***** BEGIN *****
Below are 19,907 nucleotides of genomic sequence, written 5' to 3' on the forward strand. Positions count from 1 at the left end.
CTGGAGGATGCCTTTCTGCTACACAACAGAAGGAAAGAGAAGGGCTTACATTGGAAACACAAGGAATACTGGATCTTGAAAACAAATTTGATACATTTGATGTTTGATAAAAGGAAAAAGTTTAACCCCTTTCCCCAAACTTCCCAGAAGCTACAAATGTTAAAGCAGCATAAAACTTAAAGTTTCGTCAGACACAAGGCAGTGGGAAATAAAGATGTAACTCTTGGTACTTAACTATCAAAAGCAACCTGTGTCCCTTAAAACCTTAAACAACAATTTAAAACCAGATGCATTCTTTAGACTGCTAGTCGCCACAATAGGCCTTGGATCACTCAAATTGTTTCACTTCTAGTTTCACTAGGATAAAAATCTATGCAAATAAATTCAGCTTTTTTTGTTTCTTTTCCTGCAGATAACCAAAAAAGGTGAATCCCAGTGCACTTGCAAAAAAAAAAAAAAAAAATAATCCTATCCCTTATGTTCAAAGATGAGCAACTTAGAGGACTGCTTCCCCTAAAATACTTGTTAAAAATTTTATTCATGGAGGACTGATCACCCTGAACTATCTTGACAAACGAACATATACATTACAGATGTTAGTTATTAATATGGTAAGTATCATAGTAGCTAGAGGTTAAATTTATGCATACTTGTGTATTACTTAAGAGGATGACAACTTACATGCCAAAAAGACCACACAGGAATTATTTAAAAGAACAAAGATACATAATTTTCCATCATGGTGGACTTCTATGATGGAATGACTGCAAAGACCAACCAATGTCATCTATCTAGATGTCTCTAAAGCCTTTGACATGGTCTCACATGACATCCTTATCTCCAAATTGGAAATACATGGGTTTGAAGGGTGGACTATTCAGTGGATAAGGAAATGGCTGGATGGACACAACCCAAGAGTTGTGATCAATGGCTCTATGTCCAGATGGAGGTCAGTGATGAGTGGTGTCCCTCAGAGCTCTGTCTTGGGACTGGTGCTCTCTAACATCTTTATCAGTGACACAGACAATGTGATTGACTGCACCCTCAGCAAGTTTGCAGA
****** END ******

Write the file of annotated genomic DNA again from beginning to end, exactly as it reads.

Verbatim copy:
Below are 19,907 nucleotides of genomic sequence, written 5' to 3' on the forward strand. Positions count from 1 at the left end.
CTGGAGGATGCCTTTCTGCTACACAACAGAAGGAAAGAGAAGGGCTTACATTGGAAACACAAGGAATACTGGATCTTGAAAACAAATTTGATACATTTGATGTTTGATAAAAGGAAAAAGTTTAACCCCTTTCCCCAAACTTCCCAGAAGCTACAAATGTTAAAGCAGCATAAAACTTAAAGTTTCGTCAGACACAAGGCAGTGGGAAATAAAGATGTAACTCTTGGTACTTAACTATCAAAAGCAACCTGTGTCCCTTAAAACCTTAAACAACAATTTAAAACCAGATGCATTCTTTAGACTGCTAGTCGCCACAATAGGCCTTGGATCACTCAAATTGTTTCACTTCTAGTTTCACTAGGATAAAAATCTATGCAAATAAATTCAGCTTTTTTTGTTTCTTTTCCTGCAGATAACCAAAAAAGGTGAATCCCAGTGCACTTGCAAAAAAAAAAAAAAAAAATAATCCTATCCCTTATGTTCAAAGATGAGCAACTTAGAGGACTGCTTCCCCTAAAATACTTGTTAAAAATTTTATTCATGGAGGACTGATCACCCTGAACTATCTTGACAAACGAACATATACATTACAGATGTTAGTTATTAATATGGTAAGTATCATAGTAGCTAGAGGTTAAATTTATGCATACTTGTGTATTACTTAAGAGGATGACAACTTACATGCCAAAAAGACCACACAGGAATTATTTAAAAGAACAAAGATACATAATTTTCCATCATGGTGGACTTCTATGATGGAATGACTGCAAAGACCAACCAATGTCATCTATCTAGATGTCTCTAAAGCCTTTGACATGGTCTCACATGACATCCTTATCTCCAAATTGGAAATACATGGGTTTGAAGGGTGGACTATTCAGTGGATAAGGAAATGGCTGGATGGACACAACCCAAGAGTTGTGATCAATGGCTCTATGTCCAGATGGAGGTCAGTGATGAGTGGTGTCCCTCAGAGCTCTGTCTTGGGACTGGTGCTCTCTAACATCTTTATCAGTGACACAGACAATGTGATTGACTGCACCCTCAGCAAGTTTGCAGA